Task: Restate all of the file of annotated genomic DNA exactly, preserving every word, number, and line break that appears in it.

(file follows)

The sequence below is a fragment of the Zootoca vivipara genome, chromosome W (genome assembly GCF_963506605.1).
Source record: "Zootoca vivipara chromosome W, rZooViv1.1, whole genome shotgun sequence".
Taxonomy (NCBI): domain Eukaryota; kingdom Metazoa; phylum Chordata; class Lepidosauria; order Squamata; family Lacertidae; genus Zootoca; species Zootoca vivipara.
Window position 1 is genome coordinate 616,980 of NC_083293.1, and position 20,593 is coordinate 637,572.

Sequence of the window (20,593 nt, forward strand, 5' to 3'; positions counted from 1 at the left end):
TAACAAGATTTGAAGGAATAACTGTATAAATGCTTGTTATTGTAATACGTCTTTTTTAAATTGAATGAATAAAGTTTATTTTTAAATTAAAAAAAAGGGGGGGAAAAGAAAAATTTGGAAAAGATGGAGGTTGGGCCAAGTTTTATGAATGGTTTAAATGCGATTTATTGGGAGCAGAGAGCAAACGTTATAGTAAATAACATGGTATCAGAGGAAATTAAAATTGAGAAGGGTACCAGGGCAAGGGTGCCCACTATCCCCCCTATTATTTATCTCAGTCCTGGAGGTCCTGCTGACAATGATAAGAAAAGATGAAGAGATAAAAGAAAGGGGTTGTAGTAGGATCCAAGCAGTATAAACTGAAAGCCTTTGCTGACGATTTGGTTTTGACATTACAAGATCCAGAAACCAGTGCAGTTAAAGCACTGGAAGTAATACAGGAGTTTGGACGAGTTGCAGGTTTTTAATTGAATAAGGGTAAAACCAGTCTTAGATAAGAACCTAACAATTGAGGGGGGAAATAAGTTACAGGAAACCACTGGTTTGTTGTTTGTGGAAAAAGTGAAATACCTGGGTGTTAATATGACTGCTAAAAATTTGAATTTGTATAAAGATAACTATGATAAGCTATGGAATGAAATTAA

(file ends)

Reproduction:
The sequence below is a fragment of the Zootoca vivipara genome, chromosome W (genome assembly GCF_963506605.1).
Source record: "Zootoca vivipara chromosome W, rZooViv1.1, whole genome shotgun sequence".
Taxonomy (NCBI): domain Eukaryota; kingdom Metazoa; phylum Chordata; class Lepidosauria; order Squamata; family Lacertidae; genus Zootoca; species Zootoca vivipara.
Window position 1 is genome coordinate 616,980 of NC_083293.1, and position 20,593 is coordinate 637,572.

Sequence of the window (20,593 nt, forward strand, 5' to 3'; positions counted from 1 at the left end):
TAACAAGATTTGAAGGAATAACTGTATAAATGCTTGTTATTGTAATACGTCTTTTTTAAATTGAATGAATAAAGTTTATTTTTAAATTAAAAAAAAGGGGGGGAAAAGAAAAATTTGGAAAAGATGGAGGTTGGGCCAAGTTTTATGAATGGTTTAAATGCGATTTATTGGGAGCAGAGAGCAAACGTTATAGTAAATAACATGGTATCAGAGGAAATTAAAATTGAGAAGGGTACCAGGGCAAGGGTGCCCACTATCCCCCCTATTATTTATCTCAGTCCTGGAGGTCCTGCTGACAATGATAAGAAAAGATGAAGAGATAAAAGAAAGGGGTTGTAGTAGGATCCAAGCAGTATAAACTGAAAGCCTTTGCTGACGATTTGGTTTTGACATTACAAGATCCAGAAACCAGTGCAGTTAAAGCACTGGAAGTAATACAGGAGTTTGGACGAGTTGCAGGTTTTTAATTGAATAAGGGTAAAACCAGTCTTAGATAAGAACCTAACAATTGAGGGGGGAAATAAGTTACAGGAAACCACTGGTTTGTTGTTTGTGGAAAAAGTGAAATACCTGGGTGTTAATATGACTGCTAAAAATTTGAATTTGTATAAAGATAACTATGATAAGCTATGGAATGAAATTAA